Billie Swift knew she was heading toward a defining moment when she heard that John Marshall, the owner of Open Books, was planning to retire. Swift is on her way to completing the MFA at the Rainier Creative Writing Workshop at Pacific Lutheran University this year, and so she was already at a crossroads in her life. What did Swift feel when she first read Marshall’s email? “Panic,” she laughs over the phone, and an “immediate sadness.” She says she feels compelled to use the word “necessary” to describe Open Books. “It just seemed sort of impossible that it not exist,” she says, and so she immediately started entertaining the possibility of buying the bookstore.
Of course, the concept of owning a bookshop in 2016 is a daunting one. “I stopped and considered more what that would mean and how possible that would be,” Swift says. She asked herself, “is this even possible? And then I talked to my family about it and yeah, I realized it might be.” From there, “I just sort of kept the conversation going with John and [Open Books co-owner] Christine [Deavel] and every conversation just seemed to confirm that it was possible. And it went from there.” From now on, Swift will be a regular fixture at Open Books, meeting customers and learning about the store’s day-to-day operations from Marshall. She’ll officially become the new owner in August.
Swift was born in Seattle, but she moved back here to stay in 2006 after years in New York. A quick Google search reveals a 2011 post she wrote for the New Yorker in which she already sounds absolutely besotted with literary Seattle. “Seattle doesn’t really have a literary scene, per se,” she wrote. “No, what Seattle has is more like a community.” Five years later, she’s taking over one of the most important pillars of this community, a sacred space for Seattle poets and a beloved destination for traveling lovers of poetry.
When asked if she has any plans in mind for the store, Swift sounds genuinely surprised. “I’m sitting here in the storeroom looking around,” she says, “and I think I’m definitely still just very excited to keep this store and this space going. Right now the focus is on how to maintain what to me is such an incredible poetic space and ensure that stays available.”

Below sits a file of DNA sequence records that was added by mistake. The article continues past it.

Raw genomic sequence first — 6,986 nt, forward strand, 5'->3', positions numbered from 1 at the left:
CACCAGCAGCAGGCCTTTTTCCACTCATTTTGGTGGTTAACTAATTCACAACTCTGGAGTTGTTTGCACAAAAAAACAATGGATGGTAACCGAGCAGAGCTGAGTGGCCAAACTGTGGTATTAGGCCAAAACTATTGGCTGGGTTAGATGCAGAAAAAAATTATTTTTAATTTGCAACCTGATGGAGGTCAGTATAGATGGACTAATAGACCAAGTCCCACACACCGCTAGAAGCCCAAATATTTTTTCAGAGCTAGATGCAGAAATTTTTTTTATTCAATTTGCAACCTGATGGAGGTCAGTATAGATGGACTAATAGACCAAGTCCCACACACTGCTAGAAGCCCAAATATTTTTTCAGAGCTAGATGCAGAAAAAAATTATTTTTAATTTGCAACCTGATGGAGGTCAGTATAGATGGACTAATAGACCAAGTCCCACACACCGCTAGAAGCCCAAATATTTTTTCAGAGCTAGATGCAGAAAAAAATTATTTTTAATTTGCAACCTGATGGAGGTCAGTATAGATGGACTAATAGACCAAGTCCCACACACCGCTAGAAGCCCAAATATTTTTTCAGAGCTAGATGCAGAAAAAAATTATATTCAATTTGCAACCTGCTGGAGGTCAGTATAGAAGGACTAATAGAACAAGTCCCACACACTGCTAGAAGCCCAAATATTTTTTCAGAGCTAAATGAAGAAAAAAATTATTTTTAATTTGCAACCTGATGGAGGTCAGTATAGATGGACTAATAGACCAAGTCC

Does she have any particular fond memories of Open Books as a customer? “My family would come in here and go Christmas shopping. They’d tell John and Christine who they were shopping for, and John and Christine would help them pick out books.” And as she was working through her MFA program, Swift says she “would just come in here just to talk ideas out loud. I would need to have a conversation about something, whether it was a paper or a poem,” and Open Books was a place where she could do that.
“I think it’s going to be really fun to start having more readings and events and more opportunities for people to be in this space in under different circumstances,” Swift says. She’s put a lot of thought into what Open Books represents, what it means “to be in this space when there are one or two people browsing, or to be in this space in a reading, or to be here in the middle of a conversation about a book. It’s interesting to see how the space changes and how it stays the same.”
When I say that Swift seems to be thinking about the store in terms of a conversation, she perks up. “That’s what it is,” she says. With Open Books, she says, John and Christine have mimicked “this great sense of words-meets-white-space that you can fall into. When you’re here in this store, it feels so expansive and yet contained, in the way that a poem feels expansive and contained, and I love that. I love what they’ve done here. I think it’s such a wonderful place.”
So does the new owner have anything to say to Open Books customers who want to know where she’s coming from? “For those who love the space,” Swift says, “I love the space too — very, very much. At the very least we have that in common. Maybe when you come in we can discover more things that we have in common.” It’s a conversation that Swift seems eager to have.